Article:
Thanks for joining me as my bloggish musings continue.
Same-sex marriage is now possible in Japan, with Tokyo’s Shibuya and Setagaya wards the first to officially recognize such couples. It’s a big step for the country, which tends to have an abundance of media consumable for all types of people, but low social acceptance of anything other than the norm. There’s a saying in Japanese, “the nail that sticks up gets hammered down” (deru kugi wa utareru). There’s this type of yes-but-no when it comes to welcoming people who aren’t prototypical in this society, which might be a side effect of the country’s 98% born-and-raised native population. There’s a traditional, prescribed method to life, and going against it is socially risky.
There are manga, anime, and even games for homosexual audiences, but media being available an the status being accepted. There’s a sort of wanting to ignore things and hope they go away, if that makes sense. When White Robe Love Addiction — a nudity-free visual novel that stars two women in love with each other — got some new media earlier this year, several Japanese magazines and sites wouldn’t post simple images of the protagonists kissing. Our own comments within the story, some of which liken the simple idea of a relationship to “porn,” signals that it’s still an uphill battle around the world, not just Japan.
While there are games that allow same-sex characters to be in relationships and even marry (especially MMOs), I for one look forward to the day when such things are not seen as the subject of taboo or controversy. I hope, eventually, that it’s not a feature that draws attention… it’s just simply there, like any other type of relationship.
Plus that Cloud-Barret date possibility at the Gold Saucer needs to become an entire new chapter of FF7.
Over the past month, permanent Japanese residents have been receiving their “My Number” cards, which issue everyone a number not unlike the American Social Security system. The system is still rolling out despite being designed in part by a company who bribed its way into a job and despite government officials being unable to explain the system to the public. I’ve had it described to me as voluntary, but legally mandated, but not required, but a requirement, but a totally individual thing that people have the choice to mandatorily opt into… if we want to… because we have to.
One of my jobs told me they need my My Number (yes, it’s my My Number… this is so stupid), but another laughed and was like “What? No, why would we?” No one knows what’s up.
Some have protested the system by taking to social media to call it the “Slave Number,” and others who demonstrate just how little of a fuck they give by posting their number publicly. These girls chose to dress up as criminals and pose for photos with numbers, though there aren’t enough digits to make that a real “My Number.” And, again, notice how this official government policy has an English name. It’s just another example in the stack that continues the decline of that nation’s own language.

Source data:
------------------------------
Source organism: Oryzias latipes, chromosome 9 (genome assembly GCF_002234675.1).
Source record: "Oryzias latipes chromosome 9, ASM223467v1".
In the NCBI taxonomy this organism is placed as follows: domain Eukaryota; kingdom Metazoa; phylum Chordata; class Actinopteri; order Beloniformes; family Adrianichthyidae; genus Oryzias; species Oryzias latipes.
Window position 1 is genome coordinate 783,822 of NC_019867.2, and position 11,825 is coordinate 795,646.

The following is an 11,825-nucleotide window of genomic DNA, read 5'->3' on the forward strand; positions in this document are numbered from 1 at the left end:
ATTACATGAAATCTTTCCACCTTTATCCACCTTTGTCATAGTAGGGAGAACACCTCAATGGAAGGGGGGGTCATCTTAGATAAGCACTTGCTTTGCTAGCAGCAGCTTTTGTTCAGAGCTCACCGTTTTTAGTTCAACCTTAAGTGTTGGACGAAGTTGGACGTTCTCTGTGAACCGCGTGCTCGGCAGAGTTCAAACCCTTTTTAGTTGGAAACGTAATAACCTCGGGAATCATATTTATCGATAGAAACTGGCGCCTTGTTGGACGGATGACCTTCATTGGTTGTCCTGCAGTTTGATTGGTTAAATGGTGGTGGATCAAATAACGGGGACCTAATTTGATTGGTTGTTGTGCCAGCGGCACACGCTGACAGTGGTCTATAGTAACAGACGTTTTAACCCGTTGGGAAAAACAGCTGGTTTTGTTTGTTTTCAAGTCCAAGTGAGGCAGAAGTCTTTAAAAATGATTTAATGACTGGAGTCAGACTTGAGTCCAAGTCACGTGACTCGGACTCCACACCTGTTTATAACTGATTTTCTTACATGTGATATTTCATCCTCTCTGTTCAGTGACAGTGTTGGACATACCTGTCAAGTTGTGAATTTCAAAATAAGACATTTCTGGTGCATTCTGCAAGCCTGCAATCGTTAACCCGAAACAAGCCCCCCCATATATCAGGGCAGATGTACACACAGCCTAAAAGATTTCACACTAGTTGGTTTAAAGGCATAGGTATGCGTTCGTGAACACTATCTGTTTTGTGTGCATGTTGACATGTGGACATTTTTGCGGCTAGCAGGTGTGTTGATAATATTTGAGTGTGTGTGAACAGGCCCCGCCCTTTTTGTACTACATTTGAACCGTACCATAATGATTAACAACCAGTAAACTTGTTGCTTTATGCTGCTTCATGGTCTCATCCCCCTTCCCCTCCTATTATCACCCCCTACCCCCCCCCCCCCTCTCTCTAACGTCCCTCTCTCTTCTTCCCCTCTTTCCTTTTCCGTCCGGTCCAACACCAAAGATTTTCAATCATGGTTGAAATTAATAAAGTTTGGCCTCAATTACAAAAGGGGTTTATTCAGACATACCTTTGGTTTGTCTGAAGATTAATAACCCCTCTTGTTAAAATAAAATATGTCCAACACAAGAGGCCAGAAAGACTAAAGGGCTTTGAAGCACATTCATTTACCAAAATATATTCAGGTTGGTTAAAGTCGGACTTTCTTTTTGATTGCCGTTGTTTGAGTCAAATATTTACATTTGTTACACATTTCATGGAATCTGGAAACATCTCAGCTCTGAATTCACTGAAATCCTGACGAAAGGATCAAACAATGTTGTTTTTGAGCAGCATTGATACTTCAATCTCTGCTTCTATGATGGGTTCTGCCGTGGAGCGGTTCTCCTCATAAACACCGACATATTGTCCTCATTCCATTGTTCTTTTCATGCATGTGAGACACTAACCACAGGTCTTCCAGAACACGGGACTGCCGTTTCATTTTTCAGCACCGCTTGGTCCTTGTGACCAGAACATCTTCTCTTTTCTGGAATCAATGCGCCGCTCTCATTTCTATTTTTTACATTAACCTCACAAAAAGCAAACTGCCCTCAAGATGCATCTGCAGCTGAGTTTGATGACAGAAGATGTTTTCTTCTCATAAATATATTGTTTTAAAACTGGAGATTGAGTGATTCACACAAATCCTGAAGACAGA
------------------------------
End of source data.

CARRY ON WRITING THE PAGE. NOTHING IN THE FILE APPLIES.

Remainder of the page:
One of my hopes is that it doesn’t get lumped into game trade-ins. Whenever you trade in a game in Japan — at least at all the places I’ve done so, which includes chain stores and one-off places — you need to fill out a card with your name, address, and phone number, after which an employee takes a look at your photo ID and writes down the number. The idea of having another number and another card I have to carry around with me isn’t exactly lighting me up with anticipation.
In related news, sources are reporting that My Number-related identity theft attempts are already well underway. Oh, goodie.
Handhelds continue to prove their dominance over TV consoles, with Vita taking a way bigger share of God Eater Resurrection sales than PS4. Vita’s version outsold PS4’s by about 5-to-1. People often ask why one game sells more than another here, and I have to reiterate: graphics are not as big of a factor in Japanese sales. Visuals are important, but not as important here as they are in other markets.
Halo also took a step down from its usual sales, probably due to the incredibly small audience size on Xbox One. Halo 5 sold just 7,500 copies in its debut week, compared to opening with 58,000 for Halo 3 and 40,000 for Halo 4. Given that the Xbox One is still struggling to reach 60,000 in life-to-date sales, the low software performance isn’t surprising. In a land where being a console is already a strike against you, you need to have enough exclusives to give people a reason to pay their precious money and give their limited living room space to your machine. Xbox One hasn’t done that.